sk each lender and broker for a list of its current mortgage interest rates and whether the rates being quoted are the lowest for that day or week. You'll need to understand the difference between a fixed rate loan and an adjustable rate mortgage (ARM). Keep in mind that when interest rates for adjustable rate loans go up, your monthly payment will probably rise as well.

Ask how your ARM rate and loan payment will change, as well as the loan's annual percentage rate (APR). The APR takes into account not only the interest rate but also points, broker fees, and other credit charges expressed as a yearly rate.

Points

Points are fees paid to the lender or broker for the loan and are often linked to the interest rate; usually the more points you pay, the lower the rate. Ask for points to be quoted to you as a dollar amount rather than just as the number of points so that you will know how much you will actually have to pay.

Borrowers are sometimes offered the chance to lower their interest rate by purchasing discount points. A point is shorthand for a “discount point” and is equal to one percent of the loan value. If you are borrowing $200,000, a single point would cost $2,000. Sellers are allowed to purchase discount points on behalf of buyers as long as they stay below the 6%maximum contribution mandated by FHA. Don't be afraid to negotiate with your seller and ask them to pay for your discount points.

Fees

A home loan often involves many fees, such as loan origination or underwriting fees, and transaction, settlement, and closing costs. Every lender or broker should be able to give you an estimate of their fees in the Loan Estimate. But remember that many of the fees mentioned are negotiable. Some fees are paid when you apply for a loan (such as application and appraisal fees), and others are paid at closing. In some cases, you can finance these fees along with your home loan, but doing so will increase your loan amount and total costs. “No cost” loans are sometimes available, but they usually involve higher rates.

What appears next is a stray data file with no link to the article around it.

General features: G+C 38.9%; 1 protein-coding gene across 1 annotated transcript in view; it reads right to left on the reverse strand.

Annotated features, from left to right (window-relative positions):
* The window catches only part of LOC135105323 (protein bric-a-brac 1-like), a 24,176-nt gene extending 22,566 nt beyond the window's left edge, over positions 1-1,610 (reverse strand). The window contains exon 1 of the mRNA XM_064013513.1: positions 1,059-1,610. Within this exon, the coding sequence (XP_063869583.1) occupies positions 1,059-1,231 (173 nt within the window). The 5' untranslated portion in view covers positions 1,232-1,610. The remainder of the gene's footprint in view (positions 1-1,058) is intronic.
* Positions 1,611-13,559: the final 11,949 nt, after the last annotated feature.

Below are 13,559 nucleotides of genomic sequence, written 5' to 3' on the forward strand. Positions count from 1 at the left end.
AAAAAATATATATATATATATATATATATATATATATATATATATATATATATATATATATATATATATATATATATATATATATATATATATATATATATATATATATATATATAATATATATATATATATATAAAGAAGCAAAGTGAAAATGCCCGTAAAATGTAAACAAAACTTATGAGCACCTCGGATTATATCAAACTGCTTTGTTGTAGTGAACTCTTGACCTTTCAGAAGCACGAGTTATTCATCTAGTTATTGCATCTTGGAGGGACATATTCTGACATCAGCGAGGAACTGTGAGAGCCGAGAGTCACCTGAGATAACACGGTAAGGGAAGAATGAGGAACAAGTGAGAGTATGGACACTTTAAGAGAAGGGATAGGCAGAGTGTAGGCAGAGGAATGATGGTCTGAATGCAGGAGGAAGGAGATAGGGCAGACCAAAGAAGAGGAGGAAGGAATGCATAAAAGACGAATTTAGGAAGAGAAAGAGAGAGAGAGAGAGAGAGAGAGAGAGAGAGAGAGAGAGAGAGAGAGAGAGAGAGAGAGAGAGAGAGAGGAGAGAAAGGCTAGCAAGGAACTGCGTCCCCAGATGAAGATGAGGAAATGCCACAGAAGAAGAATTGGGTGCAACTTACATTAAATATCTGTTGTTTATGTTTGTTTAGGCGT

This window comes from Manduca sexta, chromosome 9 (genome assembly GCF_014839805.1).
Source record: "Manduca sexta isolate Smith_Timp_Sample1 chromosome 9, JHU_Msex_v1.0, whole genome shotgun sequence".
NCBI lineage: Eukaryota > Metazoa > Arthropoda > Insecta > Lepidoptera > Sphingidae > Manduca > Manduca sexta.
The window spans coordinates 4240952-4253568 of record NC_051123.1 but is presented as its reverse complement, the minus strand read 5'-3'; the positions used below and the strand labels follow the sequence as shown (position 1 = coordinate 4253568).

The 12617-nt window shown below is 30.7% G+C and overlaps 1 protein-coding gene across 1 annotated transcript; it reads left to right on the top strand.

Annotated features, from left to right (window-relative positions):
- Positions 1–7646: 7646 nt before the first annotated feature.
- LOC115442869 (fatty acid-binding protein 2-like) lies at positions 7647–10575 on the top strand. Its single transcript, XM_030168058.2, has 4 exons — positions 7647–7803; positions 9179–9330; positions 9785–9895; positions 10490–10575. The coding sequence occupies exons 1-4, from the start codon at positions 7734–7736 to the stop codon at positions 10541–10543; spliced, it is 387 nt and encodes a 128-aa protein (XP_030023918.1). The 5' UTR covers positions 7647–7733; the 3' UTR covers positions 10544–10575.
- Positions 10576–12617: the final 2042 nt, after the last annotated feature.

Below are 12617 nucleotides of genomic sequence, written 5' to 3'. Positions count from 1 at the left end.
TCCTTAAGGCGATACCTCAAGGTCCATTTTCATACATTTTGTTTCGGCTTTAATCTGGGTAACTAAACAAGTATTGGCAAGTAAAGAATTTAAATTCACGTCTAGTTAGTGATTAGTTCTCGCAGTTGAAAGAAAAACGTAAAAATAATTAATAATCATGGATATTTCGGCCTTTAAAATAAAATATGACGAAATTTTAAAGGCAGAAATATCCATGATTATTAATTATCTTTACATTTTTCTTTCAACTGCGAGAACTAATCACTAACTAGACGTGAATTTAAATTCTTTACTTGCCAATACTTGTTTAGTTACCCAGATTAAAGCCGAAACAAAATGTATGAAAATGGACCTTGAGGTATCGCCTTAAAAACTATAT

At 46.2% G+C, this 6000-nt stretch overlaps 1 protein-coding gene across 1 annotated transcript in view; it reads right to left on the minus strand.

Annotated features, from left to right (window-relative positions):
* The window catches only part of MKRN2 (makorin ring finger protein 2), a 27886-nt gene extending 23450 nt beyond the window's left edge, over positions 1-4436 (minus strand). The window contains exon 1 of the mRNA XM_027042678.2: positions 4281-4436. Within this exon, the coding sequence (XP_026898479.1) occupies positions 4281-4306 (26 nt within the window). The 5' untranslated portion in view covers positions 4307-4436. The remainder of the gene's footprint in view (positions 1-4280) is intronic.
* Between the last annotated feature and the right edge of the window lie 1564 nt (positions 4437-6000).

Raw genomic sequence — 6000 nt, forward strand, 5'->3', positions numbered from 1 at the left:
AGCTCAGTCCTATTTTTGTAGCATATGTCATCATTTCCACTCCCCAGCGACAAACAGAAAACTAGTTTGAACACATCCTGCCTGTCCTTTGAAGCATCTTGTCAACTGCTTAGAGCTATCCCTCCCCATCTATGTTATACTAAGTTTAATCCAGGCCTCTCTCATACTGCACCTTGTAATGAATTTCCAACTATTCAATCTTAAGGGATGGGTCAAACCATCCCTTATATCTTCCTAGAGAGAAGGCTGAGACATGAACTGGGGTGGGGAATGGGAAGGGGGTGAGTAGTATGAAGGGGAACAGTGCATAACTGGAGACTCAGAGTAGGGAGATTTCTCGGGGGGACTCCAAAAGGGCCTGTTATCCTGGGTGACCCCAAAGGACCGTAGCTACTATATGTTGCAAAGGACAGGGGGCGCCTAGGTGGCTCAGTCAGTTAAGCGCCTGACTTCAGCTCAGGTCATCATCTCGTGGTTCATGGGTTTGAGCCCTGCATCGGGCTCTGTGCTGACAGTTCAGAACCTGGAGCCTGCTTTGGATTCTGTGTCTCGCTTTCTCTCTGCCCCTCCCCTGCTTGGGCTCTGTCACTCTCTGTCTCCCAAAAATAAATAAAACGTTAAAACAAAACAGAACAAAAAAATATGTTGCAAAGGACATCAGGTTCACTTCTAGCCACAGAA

Be sure to ask what each fee includes since several may be lumped into a single line item on your Loan Estimate. Keep in mind that it is within your rights to ask for an explanation of any fee you do not understand.

Down Payments

There's a mistaken impression among some loan applicants that FHA rules for down payments vary from state to state. The truth is that the FHA requires a minimum down payment of 3.5% for new purchase loans. This requirement does not vary by state, but the amount of your down payment could vary depending on individual circumstances.

There are additional factors that affect the amount of the down payment, which tends to be the source of confusion. Credit issues or other factors may affect a lender's perception of your creditworthiness. This consequently affects the terms, rates, and down payment you're qualified for from that particular lender. Borrowers should not expect to be given the same terms or conditions on an FHA loan as a friend or fellow borrower, and the lender's requirements could vary from loan to loan for a variety of reasons.

Mortgage Insurance Premium

Mortgage Insurance Premium (MIP) protects the lender if a borrower stops making payments on their loan. When it comes to FHA loans, lenders require that borrowers pay an Upfront Mortgage Insurance Premium, as well as the Monthly Mortgage Insurance Premium. These funds are used to protect the lenders—in that case that FHA borrowers default on their mortgages—and to fund the agency itself.

The premiums are added to your monthly mortgage payment, and your annual MIP cost is determined according to your loan’s term length, your loan-to-value ratio, as well as when you received your loan. For example, FHA loans with terms of 15 years or less qualify for reduced MIP, as low as 0.45%. Don't confuse PMI with mortgage life insurance, which is designed to pay off a mortgage in the event of a borrower's death or disability.